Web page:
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Fall Arts Preview, the Redux 

Take your choice – indoors or out.

Take your choice this week – indoors or out. A fat schedule of seasonal celebrations and Halloween events offers plenty of opportunities to scare up some family fun amid the glorious colors of a northeastern Ohio fall.

If you prefer your entertainment in the comfort of a theater seat or well-appointed museum or gallery, there's plenty of that as well.

Herewith, the best of the coming months in arts, entertainment, pumpkins, parades, and hair-raising fright sites.

Theater

Of the hundreds of plays on Cleveland-area stages this season, perhaps the best title belongs to The Motherf**ker With the Hat, the Tony-nominated dark comedy by Stephen Adly Guirgis, which opened the 53rd season this month at Dobama, northeast Ohio's oldest alternative theater. The play is about a drug dealer who's trying to stay sober and in love with his coke-addicted girlfriend—until he spots another man's hat in their hotel room.

"It's been described as a really low-class, modern Honeymooners," says Nathan Motta, Dobama's associate artistic director. "It's really funny, and you fall in love with the characters." (The play, which runs through October 7, was reviewed in Scene last week.)

Motta is equally excited about A Bright New Boise (Oct. 26-Nov. 18), in which Will, a disgraced evangelical, works at an Idaho craft store and tries to reconnect with his estranged teenage son. "This playwright, Samuel D. Hunter, is only 30 and has already won the Obie Award," Motta marvels. "The play continually surprises you. At first it's quirky, but then it hits you with these sharp left and right turns. And the ending – which is epic, huge and theatrical – everyone will be talking about it."

Also on the Cleveland Heights theater's fall schedule: Amy Herzog's 4000 Miles (Dec. 7-Jan. 6), in which 21-year-old Leo moves in with his feisty 91-year-old grandmother, played by Cleveland treasure Dorothy Silver.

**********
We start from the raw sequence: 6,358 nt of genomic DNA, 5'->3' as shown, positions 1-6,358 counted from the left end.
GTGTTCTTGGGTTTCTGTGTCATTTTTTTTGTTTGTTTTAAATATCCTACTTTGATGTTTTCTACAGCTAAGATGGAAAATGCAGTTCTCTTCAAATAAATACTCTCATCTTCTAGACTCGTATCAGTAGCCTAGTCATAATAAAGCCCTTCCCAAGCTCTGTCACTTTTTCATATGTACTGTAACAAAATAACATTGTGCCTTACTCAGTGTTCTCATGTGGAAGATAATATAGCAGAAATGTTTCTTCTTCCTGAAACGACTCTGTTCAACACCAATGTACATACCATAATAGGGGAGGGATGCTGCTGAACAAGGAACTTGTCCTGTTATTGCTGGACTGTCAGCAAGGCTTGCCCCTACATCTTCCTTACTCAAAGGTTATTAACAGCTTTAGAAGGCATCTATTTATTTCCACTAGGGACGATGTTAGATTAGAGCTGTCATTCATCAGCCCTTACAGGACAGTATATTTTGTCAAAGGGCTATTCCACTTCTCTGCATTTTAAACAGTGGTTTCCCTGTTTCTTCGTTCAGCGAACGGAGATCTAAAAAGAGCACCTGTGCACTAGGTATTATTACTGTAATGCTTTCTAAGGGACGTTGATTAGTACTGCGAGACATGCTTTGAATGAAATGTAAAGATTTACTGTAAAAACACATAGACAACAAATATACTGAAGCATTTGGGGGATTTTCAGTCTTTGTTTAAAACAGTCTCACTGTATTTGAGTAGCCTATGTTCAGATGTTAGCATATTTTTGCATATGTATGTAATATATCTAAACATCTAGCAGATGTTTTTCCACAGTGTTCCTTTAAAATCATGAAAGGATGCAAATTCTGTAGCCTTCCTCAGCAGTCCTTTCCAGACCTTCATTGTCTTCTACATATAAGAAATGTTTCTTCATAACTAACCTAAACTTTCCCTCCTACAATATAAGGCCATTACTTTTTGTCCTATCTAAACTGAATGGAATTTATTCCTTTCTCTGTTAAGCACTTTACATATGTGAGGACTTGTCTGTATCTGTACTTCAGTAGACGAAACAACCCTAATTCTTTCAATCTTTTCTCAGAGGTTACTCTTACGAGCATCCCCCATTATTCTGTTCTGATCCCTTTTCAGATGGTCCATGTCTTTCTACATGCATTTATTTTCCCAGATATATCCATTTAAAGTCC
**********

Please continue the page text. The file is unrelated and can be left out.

The very popular Playhouse Square Broadway Series is saving its best for 2013. The coming months feature two staples: The sweetly nostalgic, Tony Award-winning revival of Cole Porter's Anything Goes (Oct. 2-14), a 1930s musical confection about love and deception aboard a London-bound luxury liner; and Disney's Beauty and the Beast (Nov. 6-18), based on the animated film, which should be a big draw for families.

The new year opens with another musical based on a movie, Priscilla: Queen of the Desert (Jan. 15-27). Inspired by a 1994 film about three Australian drag queens on a road trip through the outback, it's a gaudy, bawdy, extravaganza with a karaoke soundtrack and more than 500 outrageous, Tony-winning costumes. Next up is the exuberant Sister Act (March 5-17), a musical based on the Whoopi Goldberg movie.

One of the season's hottest tickets will be War Horse (April 9-21), which began life as a children's book, then metamorphosed into a play, then a Steven Spielberg movie. This production features life-sized horse puppets created by the Handspring Puppet Company of South Africa. The action shifts to the Hanna Theatre for Guys and Dolls, (May 1-June 23), Frank Loesser's durable classic about small-time gamblers in New York, which is being produced by the local Great Lakes Theater company.

And whatever Mitt Romney's showing in the November election, the Mormons will have their day onstage at the Palace Theatre in The Book of Mormon (June 18-July 7), the musical comedy by South Park creators Matt Stone and Trey Parker, in collaboration with Avenue Q composer Robert Lopez.

At the elegantly renovated Allen Theatre in Playhouse Square, the venerable Cleveland Play House has opened its 98th season with Lombardi (through Oct. 7, reviewed in this issue). Eric Simonson's biographical portrait of the storied football coach portrays his relationships with his loyal wife, players, and a reporter determined to uncover the man behind the legend.

Playwright Matthew Lopez has become a hot property with his debut, The Whipping Man (Nov. 2-25), a Civil War drama about a Jewish Confederate soldier and two former slaves raised as Jews, who celebrate Passover together and must decide what their future holds. The talents of two local scribes converge in A Carol for Cleveland (Nov. 30-Dec. 23), Cleveland-based playwright Eric Coble's adaptation of a novella by local mystery novelist Les Roberts. Set in the 1970s, the holiday play is about a desperate man who is welcomed into a family's home, where he finds love and forgiveness.